Welcome to The Ammon-Pinizzotto Center for Women’s Mental Health at MGH. Our Center, established in 1989, has been renamed following the generous gift from Carol Ammon and Dr. Marie Pinizzotto. These resources will be used to realize the overarching mission of the Center.
This website provides a range of current information including discussion of new research findings in women’s mental health and how such investigations inform day-to-day clinical practice. Despite the growing number of studies being conducted in women’s health, the clinical implications of such work are frequently controversial, leaving patients with questions regarding the most appropriate path to follow. Providing these resources to patients and their doctors so that individual clinical decisions can be made in a thoughtful and collaborative fashion dovetails with the mission of our Center.
All pregnant women between the ages of 18-45 with a history of psychiatric illness are eligible to enroll in the registry. The primary goal of this Registry is to determine the frequency of major malformations, such as heart defects, cleft lip, or neural tube defects, in infants exposed to atypical antipsychotics and antidepressants during pregnancy. We are currently seeking both controls and those being treated with atypical antipsychotics and/ or antidepressants. For more information, please visit this page, call 1-866-961-2388 or e-mail firstname.lastname@example.org.
Course of ADHD in Pregnancy and the Postpartum
If you are less than 20 weeks pregnant and have a history of ADHD, you may be eligible to take part in an observational research study for women maintaining, decreasing, or discontinuing psychostimulants during pregnancy and the postpartum. Women who participate will have 6 study visits from time of enrollment (<20 weeks pregnant) to 24 weeks postpartum. The first visit must be in-person at Massachusetts General Hospital with the option to complete the remaining visits in-person or over the phone.
For more information, please call (617)726-2912 or email the study coordinator at email@example.com
Are you pregnant or planning a pregnancy? Do you feel depressed or have a history of depression? If you are less than 28 weeks pregnant or trying to conceive and have experienced depression now or in the past, you may be eligible to take part in a research study for the treatment of depression with a prenatal supplement. For more information, please visit this page, call Taylor at 617-643-9284 or email firstname.lastname@example.org
Are you pregnant or planning to become pregnant? Do you have a history of depression? Do you want to lose weight or have a healthier lifestyle? You may be eligible to participate in a research study evaluating a new lifestyle intervention for weight loss. Participants will receive 10 sessions of therapy at no cost to you.
If you are interested in participating or would like additional information, please call Samantha at 617-643-2076.
The MGH Center for Women’s Mental Health
Perinatal and Reproductive Psychiatry Program
Simches Research Building
185 Cambridge St Suite 2200
Boston, MA 02114
To make an appointment:
Massachusetts General Hospital Clinical Program: (617) 724-7792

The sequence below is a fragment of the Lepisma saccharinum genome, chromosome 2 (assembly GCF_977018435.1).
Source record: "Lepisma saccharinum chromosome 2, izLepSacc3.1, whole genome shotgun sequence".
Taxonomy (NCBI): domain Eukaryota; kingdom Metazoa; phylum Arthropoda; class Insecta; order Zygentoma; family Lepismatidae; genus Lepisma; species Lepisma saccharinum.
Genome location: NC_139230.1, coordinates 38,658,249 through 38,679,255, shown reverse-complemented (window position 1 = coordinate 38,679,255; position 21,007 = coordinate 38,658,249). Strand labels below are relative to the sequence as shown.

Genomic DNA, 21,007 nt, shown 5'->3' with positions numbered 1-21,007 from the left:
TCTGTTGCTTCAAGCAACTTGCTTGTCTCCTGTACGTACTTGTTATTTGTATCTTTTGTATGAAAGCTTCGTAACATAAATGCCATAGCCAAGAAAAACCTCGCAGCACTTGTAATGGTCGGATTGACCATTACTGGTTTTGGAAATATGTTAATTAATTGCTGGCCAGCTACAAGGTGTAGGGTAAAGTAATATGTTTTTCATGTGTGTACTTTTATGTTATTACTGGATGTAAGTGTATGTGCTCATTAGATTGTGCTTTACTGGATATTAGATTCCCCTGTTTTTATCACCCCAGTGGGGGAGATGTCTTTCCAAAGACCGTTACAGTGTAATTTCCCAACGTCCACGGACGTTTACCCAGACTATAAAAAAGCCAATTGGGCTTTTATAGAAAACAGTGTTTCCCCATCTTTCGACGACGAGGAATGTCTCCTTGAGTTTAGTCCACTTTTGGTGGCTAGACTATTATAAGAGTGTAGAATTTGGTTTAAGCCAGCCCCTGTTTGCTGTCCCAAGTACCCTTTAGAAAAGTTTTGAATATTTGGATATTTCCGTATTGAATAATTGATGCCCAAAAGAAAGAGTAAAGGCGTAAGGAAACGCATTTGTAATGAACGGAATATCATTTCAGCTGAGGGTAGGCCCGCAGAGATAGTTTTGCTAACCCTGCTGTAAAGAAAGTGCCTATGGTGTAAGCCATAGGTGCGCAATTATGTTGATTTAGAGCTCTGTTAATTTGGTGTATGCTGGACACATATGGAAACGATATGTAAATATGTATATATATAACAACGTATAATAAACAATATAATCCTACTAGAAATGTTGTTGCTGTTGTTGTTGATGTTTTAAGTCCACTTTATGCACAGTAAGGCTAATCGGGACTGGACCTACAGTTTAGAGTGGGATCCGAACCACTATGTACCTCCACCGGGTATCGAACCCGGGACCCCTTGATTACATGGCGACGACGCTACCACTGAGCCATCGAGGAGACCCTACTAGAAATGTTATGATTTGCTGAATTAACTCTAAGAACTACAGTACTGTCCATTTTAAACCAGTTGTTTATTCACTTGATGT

Location of appointments:
Wang Ambulatory Care Center, Massachusetts General Hospital
15 Parkman St., Floor 8
Boston, MA 02114-3117
Managing Opioid Dependence in Pregnancy: Outcomes in Children Exposed to Buprenorphine, Naltrexone, or Methadone
December 7, 2017
The use of opioid drugs in women of childbearing age has become a pressing public health concern. It is clear that opiate use during pregnancy puts the mother and child at risk; opiate use during pregnancy has been associated with increased risk for oral clefts, neural tube defects, congenital heart defects, and ophthalmic problems. In ...Read more
December 1, 2017
Postpartum Depression Screening Tools: A Review. Psychosomatics 2017. No tool could be deemed best at accurately detecting PPD on the basis of sensitivity and specificity. Additionally, there was no recommended time period in which screening should be done. It Is Time for Routine Screening for Perinatal Mood and Anxiety Disorders in Obstetrics and Gynecology Settings. Accortt EE, Wong ...Read more
November 28, 2017
In the United States, about half of all pregnant women are overweight or obese. A recent study indicates that higher prepregnancy body mass index (BMI) is associated with a higher risk of maternal morbidity. In this study carried out in Washington State, 743,630 women were included. Prepregnancy BMI was distributed as follows: underweight, 3.2%; normal weight, ...Read more
November 24, 2017
This week there are some very interesting articles looking at the effects of negative childhood experiences on risk for postpartum depression and impaired mother-infant bonding. In a large population-based study, Meltzer-Brody and colleagues reported that adverse life events experienced during childhood, primarily the result of to parental psychopathology, are at increased risk of postpartum psychiatric ...Read more
November 21, 2017
According to a study published last year in the journal Pediatrics, adolescent depression is on the rise. In adolescents, the 12-month prevalence of major depression increased from 8.7% in 2005 to 11.3% in 2014. Other studies have noted an increase in rates of suicide among adolescents, particularly girls; among girls aged 10-14, the suicide rate ...Read more
November 17, 2017
The article that received the most attention this week is one examining the risks associated with the use of stimulants to treat ADHD during pregnancy (Cohen JM et al, 2017). There were no real surprises here, but the study suffers from many of the same shortcomings as other studies investigating the effects of other psychotropic ...Read more